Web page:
Q&A with Siggi Hilmarsson
Interview by Matt Kelly
For an upcoming story about yogurt in Edible Finger Lakes’ Dairy Issue, I had the opportunity to talk with Siggi Hilmarsson, the founder and CEO of siggi’s dairy. He had a lot of great things to say about skyr and yogurt, but only a small portion made it into the actual story. Here’s the complete interview:
How do you explain the difference between skyr and yogurt?
Skyr is a type of yogurt that has been made in Iceland for over 1,000 years. The main difference is that skyr is strained. A strained yogurt begins with making some type of regular yogurt and then straining out the water (the whey) to make it thick and creamy. The Greek yogurt that is very well known in the United States is a strained yogurt like skyr. But there are also textural and other differences between strained yogurts. For example, Icelandic skyr is usually a bit thicker than Greek and therefore has a bit higher protein content.
What is “good” skyr? What is “good” yogurt?
I think any good fresh dairy product–whether it be skyr, regular yogurt or filmjölk–has to start with great milk. If you start with great milk and then culture it right, you will end up with a good product. After that some level of preference comes in.
Some people like their products more tart or less tart, which then determines how long you incubate and what type of cultures you use. Also texture is important. I like a bit of “curdy” texture, which dictates a bit how we incubate and subsequently stir our yogurt during the process. I dislike the use of starches as thickeners of the actual yogurt.
If you are looking at flavored yogurt, then I think a good yogurt is about balancing the flavor of the fruit or the spice with that of the natural flavor of the yogurt. You want to know that you are eating yogurt while at the same time feel and savor the essence of the fruit. It also goes without saying that great flavored yogurt should be very lightly sweetened and include no artificial sweeteners or flavorings.
How important is the use of local milk?
For us it is very important. I made my first batch of yogurt in my New York City apartment, worked on test batches at Morrisville State College, and began selling in downtown Manhattan. Our first manufacturing facility was in Chenango County. So our story is very much tied to New York State and we are very proud of it. I still live in New York. Currently the majority of our milk and manufacturing takes place in the Finger Lakes and we plan on keeping it that way as we grow.
How has customer interest changed since you started making and selling skyr?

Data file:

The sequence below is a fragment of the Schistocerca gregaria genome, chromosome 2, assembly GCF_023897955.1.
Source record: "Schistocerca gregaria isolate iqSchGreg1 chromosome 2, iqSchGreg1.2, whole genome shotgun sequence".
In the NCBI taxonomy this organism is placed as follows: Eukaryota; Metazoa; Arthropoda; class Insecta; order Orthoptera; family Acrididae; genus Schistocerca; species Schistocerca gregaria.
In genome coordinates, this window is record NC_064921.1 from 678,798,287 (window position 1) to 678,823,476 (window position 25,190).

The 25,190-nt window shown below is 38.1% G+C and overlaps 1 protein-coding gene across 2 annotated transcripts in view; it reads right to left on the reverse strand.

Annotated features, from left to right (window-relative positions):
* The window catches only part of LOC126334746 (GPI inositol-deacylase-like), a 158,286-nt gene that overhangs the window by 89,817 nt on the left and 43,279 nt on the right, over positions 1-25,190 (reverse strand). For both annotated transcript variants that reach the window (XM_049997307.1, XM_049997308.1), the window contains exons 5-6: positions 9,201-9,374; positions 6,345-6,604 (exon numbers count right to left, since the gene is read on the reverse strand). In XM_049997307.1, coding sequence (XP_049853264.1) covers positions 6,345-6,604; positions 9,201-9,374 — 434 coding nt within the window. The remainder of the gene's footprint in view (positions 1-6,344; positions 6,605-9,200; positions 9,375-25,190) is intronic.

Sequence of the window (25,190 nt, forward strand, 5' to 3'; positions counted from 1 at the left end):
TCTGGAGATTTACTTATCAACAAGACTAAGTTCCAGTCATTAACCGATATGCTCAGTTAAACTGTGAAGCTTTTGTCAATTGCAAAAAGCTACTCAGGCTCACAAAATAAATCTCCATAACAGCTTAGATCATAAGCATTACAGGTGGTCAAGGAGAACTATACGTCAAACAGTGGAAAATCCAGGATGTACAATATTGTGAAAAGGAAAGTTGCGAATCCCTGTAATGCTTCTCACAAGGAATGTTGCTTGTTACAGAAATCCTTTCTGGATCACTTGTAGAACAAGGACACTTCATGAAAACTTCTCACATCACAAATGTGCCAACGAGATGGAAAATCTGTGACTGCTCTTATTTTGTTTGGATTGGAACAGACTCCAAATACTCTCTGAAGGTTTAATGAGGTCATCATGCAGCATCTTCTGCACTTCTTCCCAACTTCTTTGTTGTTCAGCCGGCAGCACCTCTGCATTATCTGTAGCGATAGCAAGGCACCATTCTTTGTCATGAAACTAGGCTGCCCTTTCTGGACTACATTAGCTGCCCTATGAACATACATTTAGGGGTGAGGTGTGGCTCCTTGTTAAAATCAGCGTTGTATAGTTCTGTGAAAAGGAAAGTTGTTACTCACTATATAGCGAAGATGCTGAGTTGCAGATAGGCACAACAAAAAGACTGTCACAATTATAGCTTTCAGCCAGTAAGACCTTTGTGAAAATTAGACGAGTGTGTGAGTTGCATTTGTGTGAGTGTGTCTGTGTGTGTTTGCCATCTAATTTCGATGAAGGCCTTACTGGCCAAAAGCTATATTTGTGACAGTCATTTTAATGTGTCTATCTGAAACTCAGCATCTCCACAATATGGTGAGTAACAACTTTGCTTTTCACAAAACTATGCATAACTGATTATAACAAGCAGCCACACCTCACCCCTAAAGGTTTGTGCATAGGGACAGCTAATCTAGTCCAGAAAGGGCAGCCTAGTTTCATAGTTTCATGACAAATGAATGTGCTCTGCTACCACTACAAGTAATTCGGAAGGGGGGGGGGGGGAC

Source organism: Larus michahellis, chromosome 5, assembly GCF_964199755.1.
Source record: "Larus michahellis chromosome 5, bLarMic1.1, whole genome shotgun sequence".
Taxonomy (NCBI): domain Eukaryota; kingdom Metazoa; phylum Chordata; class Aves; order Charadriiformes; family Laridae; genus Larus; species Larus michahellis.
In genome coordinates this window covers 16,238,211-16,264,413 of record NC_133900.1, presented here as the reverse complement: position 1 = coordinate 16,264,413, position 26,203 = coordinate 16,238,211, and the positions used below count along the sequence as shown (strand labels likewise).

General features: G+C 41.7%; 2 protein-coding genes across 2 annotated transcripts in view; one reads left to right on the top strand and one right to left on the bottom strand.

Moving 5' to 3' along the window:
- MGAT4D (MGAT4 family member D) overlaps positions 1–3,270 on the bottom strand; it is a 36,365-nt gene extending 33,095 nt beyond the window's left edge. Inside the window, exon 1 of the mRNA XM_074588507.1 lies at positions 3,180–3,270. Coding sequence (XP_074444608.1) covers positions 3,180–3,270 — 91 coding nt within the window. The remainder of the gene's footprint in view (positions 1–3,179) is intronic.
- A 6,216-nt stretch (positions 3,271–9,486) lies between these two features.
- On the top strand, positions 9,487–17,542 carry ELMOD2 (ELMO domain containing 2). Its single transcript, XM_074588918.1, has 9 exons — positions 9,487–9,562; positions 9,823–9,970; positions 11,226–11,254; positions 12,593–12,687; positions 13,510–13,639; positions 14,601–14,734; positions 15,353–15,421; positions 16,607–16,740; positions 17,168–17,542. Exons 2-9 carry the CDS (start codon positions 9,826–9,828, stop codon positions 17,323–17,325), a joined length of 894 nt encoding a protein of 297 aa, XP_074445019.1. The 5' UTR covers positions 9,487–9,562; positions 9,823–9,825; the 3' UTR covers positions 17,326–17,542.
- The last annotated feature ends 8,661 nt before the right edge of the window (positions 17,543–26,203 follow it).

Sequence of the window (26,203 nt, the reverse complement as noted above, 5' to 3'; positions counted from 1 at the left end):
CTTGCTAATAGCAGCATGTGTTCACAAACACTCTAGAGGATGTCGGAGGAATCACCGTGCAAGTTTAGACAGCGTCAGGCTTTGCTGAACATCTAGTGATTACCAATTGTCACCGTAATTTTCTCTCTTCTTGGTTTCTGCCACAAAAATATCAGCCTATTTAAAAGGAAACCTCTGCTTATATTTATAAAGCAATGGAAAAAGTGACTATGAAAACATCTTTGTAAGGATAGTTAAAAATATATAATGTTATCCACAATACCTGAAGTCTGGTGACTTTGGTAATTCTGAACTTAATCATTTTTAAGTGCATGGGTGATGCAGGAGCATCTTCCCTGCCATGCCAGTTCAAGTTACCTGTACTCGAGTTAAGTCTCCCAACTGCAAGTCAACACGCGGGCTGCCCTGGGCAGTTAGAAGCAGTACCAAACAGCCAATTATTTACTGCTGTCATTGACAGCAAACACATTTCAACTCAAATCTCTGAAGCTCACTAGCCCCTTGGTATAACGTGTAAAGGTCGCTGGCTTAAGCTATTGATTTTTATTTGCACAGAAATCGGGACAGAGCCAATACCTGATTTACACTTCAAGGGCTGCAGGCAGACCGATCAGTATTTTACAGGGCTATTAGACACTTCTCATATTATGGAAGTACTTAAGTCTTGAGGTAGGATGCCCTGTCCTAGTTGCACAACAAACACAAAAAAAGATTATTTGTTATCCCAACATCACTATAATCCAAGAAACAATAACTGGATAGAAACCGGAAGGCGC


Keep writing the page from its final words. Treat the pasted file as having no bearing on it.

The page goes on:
The interest has definitely increased. When I started selling our skyr at an outdoor green market in downtown Manhattan in 2006, not a lot of people knew what thick or strained yogurt was, let alone what Icelandic style skyr yogurt was. With the growth of yogurt in general–and Greek yogurt in particular–consumers are much more into new types of yogurt and are seeking us out.
There is also a general trend towards eating less sugar. We had good interest in our product from the start since it was not very sweet. In some cases, our skyr had less than half the sugar of mainstream yogurts on the market. Even though the interest was strong there were also some consumers who weren’t used to the taste of yogurt that didn’t have over 20g of sugar in it. In the last two to three years, however, there has been a total breakthrough in the public understanding of the importance of reducing sugar in the diet; how sugar consumption is connected to obesity and the diseases related to obesity. This awareness has resulted in an unbelievable surge in the demand and interest for our product.
What are current customer preferences like regarding yogurt? Sweet vs. savory? Stand-alone snack vs. ingredient?
I would love to do more savory products. However I still think consumer preferences in general are more for fruit-type flavors, and we see that with our products too. Although I do think preferences are changing: we see consumers being very willing to try the more savory options. Our orange and ginger yogurt–although not hardcore savory–has been one of our bestsellers from the beginning.
I think both historically and for us, yogurt was first and foremost a stand-alone snack. But that has also changed dramatically in the past few years: people are using it as an ingredient to cook with in increasingly creative ways. We see at least one new smoothie recipe a day from our consumers via social media or email, each one smarter than anything I could come up with.
Do customer preferences vary based on the different regions you sell in? Is there a particular “NY yogurt eater” profile?
They do vary and it is interesting to try to figure out why. New York has some clear trends: our coconut, orange and ginger, and plain do much better in New York than elsewhere. In the South, peach does better.
Is there a “busy season” for yogurt?
The busiest season is definitely the New Year when people want to refocus on their healthy eating habits after holiday indulgences. Back to school is also pretty big.
What’s your favorite way to eat skyr?
I go through phases and moods where some concoction or the other is my favorite. But I truly always come back to one: plain skyr with fresh blueberries and walnuts, and maybe a splash of heavy cream if it has been a long day.
Matt Kelly is a writer and photographer living in the Finger Lakes, slowly turning his home into a self-sufficient, food-independent, backwoods place of his own. He works with Fruition Seeds in Naples, Lakestone Family Farm in Farmington, and Italy Hill Produce in Branchport. Matt writes regularly at BoonieAdjacent.
This interview was originally posted here.
To learn more about siggi’s, including our Behind the Bottle story on siggi’s filmjölk, keep an eye out for our dairy-focused Fall 2015 Issue, out soon!
Photo courtesy of siggi’s dairy